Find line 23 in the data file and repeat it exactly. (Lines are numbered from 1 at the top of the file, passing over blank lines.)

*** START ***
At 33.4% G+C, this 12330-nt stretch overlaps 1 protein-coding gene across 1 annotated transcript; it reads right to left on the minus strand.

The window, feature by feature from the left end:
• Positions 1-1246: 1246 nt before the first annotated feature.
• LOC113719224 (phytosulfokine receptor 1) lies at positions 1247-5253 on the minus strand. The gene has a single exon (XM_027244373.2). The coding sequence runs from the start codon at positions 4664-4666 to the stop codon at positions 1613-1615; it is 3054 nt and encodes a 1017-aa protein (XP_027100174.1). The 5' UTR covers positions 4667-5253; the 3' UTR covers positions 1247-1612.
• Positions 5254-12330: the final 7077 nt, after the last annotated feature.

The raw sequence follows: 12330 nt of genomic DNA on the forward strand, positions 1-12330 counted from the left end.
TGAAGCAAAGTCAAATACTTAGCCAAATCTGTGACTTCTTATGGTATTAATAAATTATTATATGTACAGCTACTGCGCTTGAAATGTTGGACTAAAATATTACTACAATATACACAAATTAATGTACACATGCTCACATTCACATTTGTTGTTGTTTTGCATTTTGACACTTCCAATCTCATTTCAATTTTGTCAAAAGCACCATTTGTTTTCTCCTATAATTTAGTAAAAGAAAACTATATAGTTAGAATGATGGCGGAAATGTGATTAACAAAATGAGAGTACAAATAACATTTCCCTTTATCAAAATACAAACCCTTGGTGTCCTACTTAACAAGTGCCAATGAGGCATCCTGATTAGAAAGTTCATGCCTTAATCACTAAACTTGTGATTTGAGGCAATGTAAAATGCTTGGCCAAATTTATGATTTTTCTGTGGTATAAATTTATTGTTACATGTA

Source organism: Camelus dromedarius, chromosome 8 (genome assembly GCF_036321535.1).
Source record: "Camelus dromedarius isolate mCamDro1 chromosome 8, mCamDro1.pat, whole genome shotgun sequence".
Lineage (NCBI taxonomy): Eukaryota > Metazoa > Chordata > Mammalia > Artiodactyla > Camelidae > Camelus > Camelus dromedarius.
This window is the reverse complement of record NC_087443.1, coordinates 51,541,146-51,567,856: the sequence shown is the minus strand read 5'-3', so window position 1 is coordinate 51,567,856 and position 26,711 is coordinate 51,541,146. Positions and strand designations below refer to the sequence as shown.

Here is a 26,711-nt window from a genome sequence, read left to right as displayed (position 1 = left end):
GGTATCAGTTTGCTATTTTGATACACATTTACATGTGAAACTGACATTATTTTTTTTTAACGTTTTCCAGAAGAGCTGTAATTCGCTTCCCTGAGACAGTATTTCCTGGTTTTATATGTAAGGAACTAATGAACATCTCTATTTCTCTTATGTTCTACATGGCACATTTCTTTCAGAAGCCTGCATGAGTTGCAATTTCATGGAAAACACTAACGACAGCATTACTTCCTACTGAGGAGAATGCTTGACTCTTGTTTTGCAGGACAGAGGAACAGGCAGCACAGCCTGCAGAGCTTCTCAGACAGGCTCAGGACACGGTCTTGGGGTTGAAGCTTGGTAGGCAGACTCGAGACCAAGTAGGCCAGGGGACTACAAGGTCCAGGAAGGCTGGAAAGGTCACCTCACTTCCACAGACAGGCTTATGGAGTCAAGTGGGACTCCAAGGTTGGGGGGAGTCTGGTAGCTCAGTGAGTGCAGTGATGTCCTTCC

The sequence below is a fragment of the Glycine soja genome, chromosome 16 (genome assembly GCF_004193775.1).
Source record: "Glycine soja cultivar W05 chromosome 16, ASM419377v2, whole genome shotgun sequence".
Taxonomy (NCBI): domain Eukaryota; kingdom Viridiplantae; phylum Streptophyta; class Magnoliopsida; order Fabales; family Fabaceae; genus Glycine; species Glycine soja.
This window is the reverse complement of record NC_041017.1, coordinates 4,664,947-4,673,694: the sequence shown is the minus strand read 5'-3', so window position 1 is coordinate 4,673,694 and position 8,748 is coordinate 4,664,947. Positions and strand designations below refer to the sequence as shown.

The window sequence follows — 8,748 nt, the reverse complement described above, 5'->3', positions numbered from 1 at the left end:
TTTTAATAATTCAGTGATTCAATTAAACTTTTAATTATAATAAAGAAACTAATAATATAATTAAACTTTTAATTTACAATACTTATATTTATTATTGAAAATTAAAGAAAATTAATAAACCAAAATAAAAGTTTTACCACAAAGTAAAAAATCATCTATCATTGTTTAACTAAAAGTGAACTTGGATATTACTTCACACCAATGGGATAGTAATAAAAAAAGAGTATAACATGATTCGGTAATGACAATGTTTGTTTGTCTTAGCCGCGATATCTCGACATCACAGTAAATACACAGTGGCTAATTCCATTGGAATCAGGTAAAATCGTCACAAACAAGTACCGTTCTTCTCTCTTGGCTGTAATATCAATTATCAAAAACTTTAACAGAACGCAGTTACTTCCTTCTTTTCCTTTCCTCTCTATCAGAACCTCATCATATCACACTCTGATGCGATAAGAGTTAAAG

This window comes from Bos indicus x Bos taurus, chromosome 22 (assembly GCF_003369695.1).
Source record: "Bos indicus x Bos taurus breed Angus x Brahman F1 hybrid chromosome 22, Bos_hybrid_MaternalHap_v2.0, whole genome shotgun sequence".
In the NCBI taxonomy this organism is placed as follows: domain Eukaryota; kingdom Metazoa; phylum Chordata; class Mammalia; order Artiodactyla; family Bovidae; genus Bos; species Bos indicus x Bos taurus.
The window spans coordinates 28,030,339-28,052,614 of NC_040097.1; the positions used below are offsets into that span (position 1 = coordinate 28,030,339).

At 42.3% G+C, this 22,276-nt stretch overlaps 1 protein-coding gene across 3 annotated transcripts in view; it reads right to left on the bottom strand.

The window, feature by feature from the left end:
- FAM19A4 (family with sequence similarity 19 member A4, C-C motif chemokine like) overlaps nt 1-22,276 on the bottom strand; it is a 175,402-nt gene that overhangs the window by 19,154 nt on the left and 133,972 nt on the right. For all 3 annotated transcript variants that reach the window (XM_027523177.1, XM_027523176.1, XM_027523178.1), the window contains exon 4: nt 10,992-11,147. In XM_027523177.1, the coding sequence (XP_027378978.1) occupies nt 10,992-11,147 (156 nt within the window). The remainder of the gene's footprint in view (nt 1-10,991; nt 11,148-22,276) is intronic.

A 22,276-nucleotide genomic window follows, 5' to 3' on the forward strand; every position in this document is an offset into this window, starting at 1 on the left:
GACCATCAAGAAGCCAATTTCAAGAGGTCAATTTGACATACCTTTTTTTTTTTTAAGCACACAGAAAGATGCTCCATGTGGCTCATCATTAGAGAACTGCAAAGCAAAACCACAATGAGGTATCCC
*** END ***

The window spans coordinates 28,030,339-28,052,614 of NC_040097.1; the positions used below are offsets into that span (position 1 = coordinate 28,030,339).